Sample Letter to Visitors - Acorn - 1996
Sample Letter to Visitors AC-A1
Hello! We appreciate your interest in our community. This letter explains some things to expect on a visit to Acorn.
We currently have an old farmhouse with four rooms and a barn that has been converted to four rooms and two lofts. Our new residence, called Heartwood, contains a dozen bedrooms plus a new kitchen and dining room, but it is not quite finished yet. Most of these indoor spaces are currently occupied by members, as our population has risen to 20. There may be room available during your stay, but it's possible you'll need to share with another visitor or move around. Please let us know if you can bring a tent or if you require an indoor space.
We have three children living here, ages 2, 3, and 8. Our approach to child care is that it is integrated into our daily lives, so if you find it bothersome to have children underfoot and in the way, life at Acorn may not suit you. Let us know if you want more info on kids at Acorn.
Our labor management continues to evolve. These days most of us are using a looser variant of the Twin Oaks labor credit system. Due to our need for stable income, each person pledges to do a certain amount of hours in money-earning areas, but the majority of "creditable" work consists of activities that are unpaid for most people living outside community, such as cooking, cleaning, shopping, and childcare. Visitors are expected to contribute as much work as members, currently 43 hours/week (less if you are 50 or older). Work that visitors commonly "plug into" includes hammock-weaving, gardening, construction, cleaning, cooking, and other projects as they arise. This is intended to give you a chance to see how living here would feel--it's also a great way to get to know people.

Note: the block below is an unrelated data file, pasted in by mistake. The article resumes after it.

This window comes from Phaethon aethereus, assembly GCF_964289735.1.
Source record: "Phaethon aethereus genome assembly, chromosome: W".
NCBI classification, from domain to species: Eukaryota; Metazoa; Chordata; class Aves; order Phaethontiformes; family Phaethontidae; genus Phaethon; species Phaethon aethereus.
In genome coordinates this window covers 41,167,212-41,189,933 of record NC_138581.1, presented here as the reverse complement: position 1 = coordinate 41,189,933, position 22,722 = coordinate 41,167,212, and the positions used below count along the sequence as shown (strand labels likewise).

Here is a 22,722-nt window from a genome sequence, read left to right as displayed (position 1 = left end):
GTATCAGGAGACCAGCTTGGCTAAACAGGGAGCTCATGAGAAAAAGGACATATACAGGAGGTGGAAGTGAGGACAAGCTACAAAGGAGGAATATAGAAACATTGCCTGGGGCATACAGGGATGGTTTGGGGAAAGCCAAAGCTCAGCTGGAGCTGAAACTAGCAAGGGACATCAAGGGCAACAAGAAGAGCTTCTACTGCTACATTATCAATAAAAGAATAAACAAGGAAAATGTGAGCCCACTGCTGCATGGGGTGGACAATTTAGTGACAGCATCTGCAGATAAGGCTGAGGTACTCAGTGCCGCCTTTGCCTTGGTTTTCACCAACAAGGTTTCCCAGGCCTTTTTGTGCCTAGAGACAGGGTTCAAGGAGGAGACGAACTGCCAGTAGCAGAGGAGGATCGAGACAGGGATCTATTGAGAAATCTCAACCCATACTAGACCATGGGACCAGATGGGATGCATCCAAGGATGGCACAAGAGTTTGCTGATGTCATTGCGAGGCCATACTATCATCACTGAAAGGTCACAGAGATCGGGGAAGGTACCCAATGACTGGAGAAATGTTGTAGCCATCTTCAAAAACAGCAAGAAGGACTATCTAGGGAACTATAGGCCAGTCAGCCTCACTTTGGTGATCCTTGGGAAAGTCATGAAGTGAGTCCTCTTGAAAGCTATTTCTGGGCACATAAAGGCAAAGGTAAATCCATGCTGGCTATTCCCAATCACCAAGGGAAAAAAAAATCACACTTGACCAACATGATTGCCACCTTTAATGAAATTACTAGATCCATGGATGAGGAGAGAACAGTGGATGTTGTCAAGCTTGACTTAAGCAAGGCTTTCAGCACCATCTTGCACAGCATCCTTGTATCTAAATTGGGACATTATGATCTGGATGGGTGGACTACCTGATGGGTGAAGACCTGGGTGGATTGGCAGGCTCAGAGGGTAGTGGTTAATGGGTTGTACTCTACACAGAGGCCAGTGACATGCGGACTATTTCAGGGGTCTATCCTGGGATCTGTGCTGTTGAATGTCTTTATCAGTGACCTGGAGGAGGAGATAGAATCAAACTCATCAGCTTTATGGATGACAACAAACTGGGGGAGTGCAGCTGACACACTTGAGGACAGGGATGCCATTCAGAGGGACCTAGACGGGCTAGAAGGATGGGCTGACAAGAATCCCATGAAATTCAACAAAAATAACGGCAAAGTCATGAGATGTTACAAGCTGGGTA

There are generally three different types of visitors we host:
(1) If you live nearby or expect to be passing through, tours are available almost any time, although we prefer to schedule more than one person at a time. We request a $5 donation if possible.
(2) If you want to check us out for a few days, short visits (a few days or possibly up to a week) can usually be booked on fairly short notice. We ask for $5/night to help with food and
(3) If you are interested in applying for membership, the usual visit is 3 weeks. The charge is $5/night or $65 flat rate (whichever is less) for these longer visits. Occasionally if either you or the community needs more time to consider membership, the visitor period is extended. Membership visits often need to be booked months in advance, especially in winter. We are willing to lower or waive the fees for any of these visits if it;s a problem-- don't let it keep you from coming!
Tours can be booked over the phone, but longer visits must be arranged by mail (or email). If you haven't already done so, please write us a letter about yourself. Suggestions of what you could write include why you are interested in visiting community and why Acorn in particular; previous community experience if any; your age; job experience and skills to offer; work preference and any physical limitations; if you are a student, what you are studying; hobbies and interests; general background; and what you are doing now.